If you’re seeking a play for today, look no further than Twelfth Night. And as an antidote to the trials and tribulations of the past eighteen months, Tomahawk Theatre’s sparkling production was just what the doctor ordered.
The company has made Oxford Castle its summer home for many years. Here, on a gloriously and unseasonally sunny evening, the audience was transfixed, carried along by the momentum and magnetism of this slick production. The ever more complex gender confusion at the heart of the play was conveyed with a deft lightness of direction that enabled what has become almost a defining and even divisive issue of our day to be both taken with due seriousness and yet also savoured with non-judgemental delight.
The simple set served variously as bar, garden or nobles’ villa, all leaving plenty to our imagination, and complemented by the very real backdrop of the castle itself which provided an all-too-grim portal to Malvolio’s subterranean prison. The cast used all of this to full effect, whether it was Billy Morton’s exuberant, larger-than-life Sir Toby Belch drinking from his yard of ale; or Olivia (Charlie Morgan) presiding with regal dignity yet revealing her more human side when falling for Cesario (her cries of Yet come again! and Most wonderful! were highlights of the second half). The garden scene, in which Belch and Sir Andrew Aguecheek (Chris Gladwin gave such a convincingly pitiful and plaintive performance) could barely restrain their curiosity while watching the ill-fated Malvolio discover the fake letter, was an outstanding triumph of comic timing. Here, and throughout, Hannah Nicholas as Maria was the scheming puppeteer, captivating audience and players alike with her infinitely varied facial expressions, lightning movement and irrepressible energy. She was a brilliant forerunner of the maids of Molière and Mozart.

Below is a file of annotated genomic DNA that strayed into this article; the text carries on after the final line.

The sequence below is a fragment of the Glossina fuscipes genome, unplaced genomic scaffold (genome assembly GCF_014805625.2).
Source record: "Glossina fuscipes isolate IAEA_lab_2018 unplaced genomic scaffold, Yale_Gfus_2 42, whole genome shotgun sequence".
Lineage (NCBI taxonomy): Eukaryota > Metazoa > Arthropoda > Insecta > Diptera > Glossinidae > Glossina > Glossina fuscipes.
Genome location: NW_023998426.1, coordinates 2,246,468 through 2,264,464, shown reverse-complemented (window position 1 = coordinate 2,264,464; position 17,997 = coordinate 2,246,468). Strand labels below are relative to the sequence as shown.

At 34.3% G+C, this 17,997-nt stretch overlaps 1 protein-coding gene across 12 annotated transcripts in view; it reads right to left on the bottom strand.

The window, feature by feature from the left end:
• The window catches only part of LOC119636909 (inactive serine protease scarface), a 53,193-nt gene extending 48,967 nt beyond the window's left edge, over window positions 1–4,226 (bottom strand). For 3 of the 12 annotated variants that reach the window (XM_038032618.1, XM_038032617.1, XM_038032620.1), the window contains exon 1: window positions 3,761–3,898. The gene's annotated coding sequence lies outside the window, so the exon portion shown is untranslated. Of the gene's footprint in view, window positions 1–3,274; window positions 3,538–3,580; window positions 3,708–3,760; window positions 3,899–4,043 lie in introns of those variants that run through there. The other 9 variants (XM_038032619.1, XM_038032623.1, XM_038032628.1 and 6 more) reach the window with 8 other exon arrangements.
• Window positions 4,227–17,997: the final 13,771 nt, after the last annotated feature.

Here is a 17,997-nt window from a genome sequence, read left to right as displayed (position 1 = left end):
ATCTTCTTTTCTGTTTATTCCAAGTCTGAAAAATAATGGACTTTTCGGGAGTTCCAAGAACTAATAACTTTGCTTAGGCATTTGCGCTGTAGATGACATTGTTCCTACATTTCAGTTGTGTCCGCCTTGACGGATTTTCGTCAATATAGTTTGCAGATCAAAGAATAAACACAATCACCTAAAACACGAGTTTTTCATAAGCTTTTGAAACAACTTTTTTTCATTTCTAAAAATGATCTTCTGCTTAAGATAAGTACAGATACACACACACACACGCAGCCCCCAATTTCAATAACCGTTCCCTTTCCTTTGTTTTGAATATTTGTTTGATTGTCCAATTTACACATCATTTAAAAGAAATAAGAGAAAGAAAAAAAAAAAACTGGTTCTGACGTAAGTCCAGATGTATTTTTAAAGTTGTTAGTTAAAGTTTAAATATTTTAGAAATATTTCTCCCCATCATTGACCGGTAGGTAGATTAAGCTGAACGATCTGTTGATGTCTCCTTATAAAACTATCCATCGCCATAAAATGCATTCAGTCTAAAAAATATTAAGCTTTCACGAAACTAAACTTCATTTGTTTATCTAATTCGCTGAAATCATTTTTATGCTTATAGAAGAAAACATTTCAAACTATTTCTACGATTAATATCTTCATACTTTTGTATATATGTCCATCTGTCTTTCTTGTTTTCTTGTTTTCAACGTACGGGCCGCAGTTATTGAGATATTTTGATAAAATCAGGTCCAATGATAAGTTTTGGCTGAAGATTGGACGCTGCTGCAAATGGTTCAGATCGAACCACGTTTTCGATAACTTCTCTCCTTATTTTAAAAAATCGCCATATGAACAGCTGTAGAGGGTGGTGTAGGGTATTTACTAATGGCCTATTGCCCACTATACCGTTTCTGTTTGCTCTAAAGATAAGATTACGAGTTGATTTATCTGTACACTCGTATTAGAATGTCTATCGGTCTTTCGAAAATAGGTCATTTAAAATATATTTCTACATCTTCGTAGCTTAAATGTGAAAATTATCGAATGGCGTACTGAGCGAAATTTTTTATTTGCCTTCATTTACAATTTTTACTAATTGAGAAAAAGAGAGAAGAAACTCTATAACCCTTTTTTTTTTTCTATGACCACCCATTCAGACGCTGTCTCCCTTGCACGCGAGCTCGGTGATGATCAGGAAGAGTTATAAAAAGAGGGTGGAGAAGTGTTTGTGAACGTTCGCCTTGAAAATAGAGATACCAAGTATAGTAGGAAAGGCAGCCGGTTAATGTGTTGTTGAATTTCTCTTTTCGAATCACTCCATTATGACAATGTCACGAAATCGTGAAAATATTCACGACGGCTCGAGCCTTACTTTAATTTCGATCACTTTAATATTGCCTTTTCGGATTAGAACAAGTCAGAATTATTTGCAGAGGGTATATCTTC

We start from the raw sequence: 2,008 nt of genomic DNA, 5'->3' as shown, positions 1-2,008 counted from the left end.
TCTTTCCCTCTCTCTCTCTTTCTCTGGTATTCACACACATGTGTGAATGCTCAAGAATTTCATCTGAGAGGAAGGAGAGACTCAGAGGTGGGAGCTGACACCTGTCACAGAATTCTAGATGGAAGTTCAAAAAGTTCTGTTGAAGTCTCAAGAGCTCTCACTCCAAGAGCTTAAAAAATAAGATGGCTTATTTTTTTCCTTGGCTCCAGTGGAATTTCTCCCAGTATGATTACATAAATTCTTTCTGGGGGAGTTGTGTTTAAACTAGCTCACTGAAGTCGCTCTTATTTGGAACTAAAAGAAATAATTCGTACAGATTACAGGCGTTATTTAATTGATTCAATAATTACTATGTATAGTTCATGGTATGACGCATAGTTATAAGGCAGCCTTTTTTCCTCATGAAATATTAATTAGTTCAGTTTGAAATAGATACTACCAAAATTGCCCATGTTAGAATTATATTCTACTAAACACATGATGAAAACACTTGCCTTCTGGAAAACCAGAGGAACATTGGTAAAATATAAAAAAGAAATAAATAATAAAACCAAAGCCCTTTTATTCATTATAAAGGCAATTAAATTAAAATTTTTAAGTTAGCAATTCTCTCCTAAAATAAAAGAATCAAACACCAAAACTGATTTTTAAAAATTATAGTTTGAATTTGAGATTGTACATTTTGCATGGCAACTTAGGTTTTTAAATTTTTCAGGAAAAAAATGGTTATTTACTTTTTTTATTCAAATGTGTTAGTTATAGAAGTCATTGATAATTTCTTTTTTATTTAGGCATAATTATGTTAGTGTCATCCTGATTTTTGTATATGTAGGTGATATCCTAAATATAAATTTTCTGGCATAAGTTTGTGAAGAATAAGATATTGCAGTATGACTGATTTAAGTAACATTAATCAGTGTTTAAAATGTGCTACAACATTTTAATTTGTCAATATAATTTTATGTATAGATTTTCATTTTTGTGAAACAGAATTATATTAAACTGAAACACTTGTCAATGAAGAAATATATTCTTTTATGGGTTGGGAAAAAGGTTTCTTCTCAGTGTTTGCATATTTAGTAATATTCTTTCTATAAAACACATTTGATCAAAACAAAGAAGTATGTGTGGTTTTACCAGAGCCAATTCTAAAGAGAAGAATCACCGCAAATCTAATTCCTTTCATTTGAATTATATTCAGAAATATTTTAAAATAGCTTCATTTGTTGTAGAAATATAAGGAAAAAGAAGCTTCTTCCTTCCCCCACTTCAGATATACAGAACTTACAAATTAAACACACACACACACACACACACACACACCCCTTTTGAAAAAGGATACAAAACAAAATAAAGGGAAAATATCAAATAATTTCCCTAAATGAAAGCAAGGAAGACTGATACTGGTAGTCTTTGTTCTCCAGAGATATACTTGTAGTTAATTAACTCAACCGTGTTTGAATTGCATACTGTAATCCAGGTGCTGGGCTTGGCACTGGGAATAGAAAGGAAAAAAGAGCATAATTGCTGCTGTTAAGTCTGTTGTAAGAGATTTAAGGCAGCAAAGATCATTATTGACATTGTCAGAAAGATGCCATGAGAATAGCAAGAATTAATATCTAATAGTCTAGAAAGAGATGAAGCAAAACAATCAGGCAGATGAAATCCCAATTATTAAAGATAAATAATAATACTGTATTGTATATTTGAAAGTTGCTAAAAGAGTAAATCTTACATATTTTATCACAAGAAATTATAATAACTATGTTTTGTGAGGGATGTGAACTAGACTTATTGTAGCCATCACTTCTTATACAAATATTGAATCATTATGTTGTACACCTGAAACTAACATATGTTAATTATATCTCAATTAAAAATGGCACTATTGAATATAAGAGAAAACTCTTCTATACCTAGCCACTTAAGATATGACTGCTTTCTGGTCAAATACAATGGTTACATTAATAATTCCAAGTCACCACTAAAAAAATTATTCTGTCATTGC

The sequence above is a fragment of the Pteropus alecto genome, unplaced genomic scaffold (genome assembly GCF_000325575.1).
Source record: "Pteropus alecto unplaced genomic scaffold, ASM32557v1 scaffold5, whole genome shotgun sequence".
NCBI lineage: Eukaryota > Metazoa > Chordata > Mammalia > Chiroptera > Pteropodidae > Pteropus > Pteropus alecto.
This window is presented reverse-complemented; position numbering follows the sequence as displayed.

Duke Orsino (the impressive Tobias Forbes) got proceedings off to a perfect start with the challenge of one of the many Shakespearean phrases that have become universally known: If music be the food of love, he instructed, play on. The keyboard player Nicolo Pierini, whose musical direction throughout was precise and well-judged, duly did just that, until the Captain burst in from the shipwreck with Viola (Georgie Dettmer effortlessly switching between her female and male identities). Music underpinned the mood and the action throughout, a brusque and effective example being the sudden switch to rock for Sir Toby’s opening dance with Maria, joined then by Sir Andrew.
In fact, the dances were a notable feature of this production, stylishly choreographed by Beth Burns, and incidentally helping to show off the costumes (Lynda Hart) to best effect. The lion’s share was taken by Craig Finlay as the ebullient fool Feste, who successfully carried off the difficult feat of singing intelligibly and sensitively while dancing – even harder, perhaps, in the open air. Finlay (also Antonio) was one of several actors taking on more than one role, often jumping in and out of costumes with little time to spare before reappearing as someone else. George Bugler as both Sebastian and Valentine brought a striking maturity to the roles. Was it even the Director himself, Paul Alex Nicholls, making cameo appearances as the policeman and a very senior cleric? This may be a feature of Tomahawk Theatre’s modest resources, yet the play lost nothing as a result, and on this occasion, given a plot based so fundamentally on mistaken identity, seemed to be most natural. Adam Wakely, though, was Malvolio, played with sanctimoniousness and flawed innocence. Despite his kill-joy role at the start, morphing into the cross-gartered, yellow-stockinged figure of ridicule, who could not feel sympathy for him as he was led down the actual castle steps into the dungeon?
For everyone else, the resolution of confused genders and identities made for a joyful ending – almost. Feste has just about the last word in his song The rain, it raineth every day, which he shared with Viola, and which brought this scintillating production to its bittersweet conclusion. But that’s all one, our play is done, we hear, And we’ll strive to please you every day. Job done, in spades.